Friday February 21, 2020

Tips to Take Better Care of Your Eyes if You Look at Screen All Day

Eye care tips if you look at screens all day

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Eyes screen
If you spend a lot of time looking at a screen then follow these tips to take better care of your eyes. Pixabay

BY SIDDHI JAIN

Digital rules, and most people these days are glued to a screen for several hours a day, slowly eroding away their precious eyesight.

Whether at home, at the office, or even while travelling, it is almost hard to imagine life without mobile screens, computer screens and the television! For corporate professionals, both their professional and social life often involves staring intently at a screen.

For these reasons, a lot of computer users today are developing edigital eye strain’ or ecomputer vision syndrome’ and experience symptoms such as eye strain, headaches, dry eyes and blurred vision, says Dr. Mahmood Husein, MBBS; DOMS; FCPS; MS. HOD Ophthalmic Department, Saifee Hospital.

If you spend a lot of time looking at a screen and have started to experience any of these symptoms, the first thing to do is to reduce your screen time. The doctor, who is also associated with mfine, a virtual hospital on the cloud, shares useful tips to take better care of your eyes:

Eyes screen
Ideally, the computer screen should be between 20-40 inches away from your eyes. Pixabay

1. Place the computer screen at least 20 inches away from you

Ideally, the computer screen should be between 20-40 inches away from you. If it is too close or too distant, it may cause you to sit in an awkward position. Also, the top of your computer screen should be at or a little below eye level, to minimise any strain on the eyes.

2. Ensure that the screen is not too bright

When your screen is very bright, you are exposed to more eblue light’. This type of light can harm the eyes and affect your vision. Moreover, if you are sitting too close to a window or you can see reflected light in your computer screen, it can lead to eye strain and fatigue. Instead, ensure that the room is well lit. Reduce the brightness of your screen and add a glare filter if possible. Also, reduce the colour temperature of your display in order to reduce the amount of blue light emitted by the monitor.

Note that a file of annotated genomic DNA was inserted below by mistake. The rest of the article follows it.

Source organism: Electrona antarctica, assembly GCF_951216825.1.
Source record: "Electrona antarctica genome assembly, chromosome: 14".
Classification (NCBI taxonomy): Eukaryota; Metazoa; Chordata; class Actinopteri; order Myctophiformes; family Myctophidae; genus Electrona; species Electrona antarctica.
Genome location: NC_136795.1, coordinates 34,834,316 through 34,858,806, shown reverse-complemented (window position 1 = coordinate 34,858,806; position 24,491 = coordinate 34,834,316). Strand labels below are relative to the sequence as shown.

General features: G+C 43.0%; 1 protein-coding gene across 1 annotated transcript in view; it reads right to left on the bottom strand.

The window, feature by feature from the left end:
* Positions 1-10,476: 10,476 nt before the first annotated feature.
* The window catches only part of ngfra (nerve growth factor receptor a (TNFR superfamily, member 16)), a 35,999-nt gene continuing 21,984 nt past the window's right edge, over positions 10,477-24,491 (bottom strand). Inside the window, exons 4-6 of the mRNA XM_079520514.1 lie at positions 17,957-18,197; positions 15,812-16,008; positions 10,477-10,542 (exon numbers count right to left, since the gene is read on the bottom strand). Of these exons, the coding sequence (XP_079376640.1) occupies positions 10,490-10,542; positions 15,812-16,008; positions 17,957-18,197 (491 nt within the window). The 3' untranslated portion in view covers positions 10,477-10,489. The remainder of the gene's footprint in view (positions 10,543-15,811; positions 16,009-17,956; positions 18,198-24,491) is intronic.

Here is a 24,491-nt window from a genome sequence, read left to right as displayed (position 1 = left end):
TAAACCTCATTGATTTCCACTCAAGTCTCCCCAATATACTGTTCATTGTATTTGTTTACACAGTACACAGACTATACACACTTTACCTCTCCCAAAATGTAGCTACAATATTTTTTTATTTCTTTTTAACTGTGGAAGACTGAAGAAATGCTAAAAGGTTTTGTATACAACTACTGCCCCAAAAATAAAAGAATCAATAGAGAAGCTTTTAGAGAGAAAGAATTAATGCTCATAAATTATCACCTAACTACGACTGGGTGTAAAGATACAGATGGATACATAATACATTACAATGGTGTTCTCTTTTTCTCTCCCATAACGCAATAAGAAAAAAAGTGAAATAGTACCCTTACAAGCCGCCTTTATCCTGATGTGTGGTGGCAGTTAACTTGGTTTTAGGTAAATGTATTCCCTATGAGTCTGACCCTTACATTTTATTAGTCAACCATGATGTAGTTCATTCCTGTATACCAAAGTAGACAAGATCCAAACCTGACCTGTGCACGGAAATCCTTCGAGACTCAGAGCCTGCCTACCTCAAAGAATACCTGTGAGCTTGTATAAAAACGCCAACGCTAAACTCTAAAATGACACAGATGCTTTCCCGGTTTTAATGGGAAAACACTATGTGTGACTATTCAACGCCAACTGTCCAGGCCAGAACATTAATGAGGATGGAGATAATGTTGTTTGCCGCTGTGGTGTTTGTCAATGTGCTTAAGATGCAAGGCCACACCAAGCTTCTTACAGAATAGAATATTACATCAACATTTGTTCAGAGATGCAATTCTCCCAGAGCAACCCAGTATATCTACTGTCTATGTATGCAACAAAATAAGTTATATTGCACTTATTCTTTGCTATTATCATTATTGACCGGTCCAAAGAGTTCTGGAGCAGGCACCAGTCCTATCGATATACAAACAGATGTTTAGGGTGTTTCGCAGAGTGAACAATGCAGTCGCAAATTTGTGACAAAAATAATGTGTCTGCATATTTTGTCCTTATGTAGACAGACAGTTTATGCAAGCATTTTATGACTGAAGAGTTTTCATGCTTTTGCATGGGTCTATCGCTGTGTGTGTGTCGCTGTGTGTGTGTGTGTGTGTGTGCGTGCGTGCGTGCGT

3. Use a separate pair of computer glasses if necessary

Some people who do not need glasses for everyday use may benefit from using glasses specifically prescribed for computer use. Others who are nearsighted may find that their current prescription is not ideal for the computer; they could also benefit from special glasses meant for intermediate distances, rather than progressive or bifocal lenses.

Eyes screen
When you stare at a screen, you tend to blink less, which tires and dries the eyes. Pixabay

4. Take a break and look away from your screen

If your work requires you to look at a computer screen for a long time, make sure you take regular breaks. Follow the 20:20:20 rule to reduce eye strain: every 20 minutes, look at an object about 20 feet away for 20 seconds. If possible, walk away from your desk every hour or two, and look at a distant object through a window. This change in focus helps to exercise and thus relax the muscles of the eye.

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5. Keep your eyes refreshed

When you stare at a screen, you tend to blink less, which tires and dries the eyes. This, coupled with the air-conditioning of most corporate offices, may result in the eyes becoming very dry. To avoid this, take a break every couple of hours to splash some cold water on the eyes. Remember to blink more often to keep the eyes lubricated. Cooling drops can also help to refresh the eyes.

If you still experience trouble with your vision despite taking all these precautions, you are encouraged to visit an ophthalmologist at the earliest and get your eyesight checked. (IANS)

Next Story

Protecting India From Cyber Attacks

Operation Cyber Freedom: Securing over a billion dreams from adversarial entities

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Cyber attacks
Cyber attacks point to the activation of bot farms consisting of millions of zombie devices that have been hacked. Pixabay

BY VINIT GOENKA

We are part of a thriving, young, and vibrant nation. We also belong to a civilization that is timeless in age backed by a culture that has gifted the world spiritual enlightenment, technological progress and unbound and selfless wisdom. At no point in time were we anything but givers to the global community as a whole. Today, as the winds of technology blow, Indian minds are not just powering this revolution but leading it as well.

A nation of our stature also attracts the attention of the wrong kind. In the last few years, we have seen reports of how actors backed by nation-states and non-state actors consistently attacking our critical and non-critical infrastructure for various reasons. These attacks are not limited to the defense sector alone. Healthcare, transport, IT, telecom have each been attacked in the recent past. Such attacks point to the activation of bot farms consisting of millions of zombie devices that have been hacked to serve as a source of processing capacity for launching cyberattacks on India.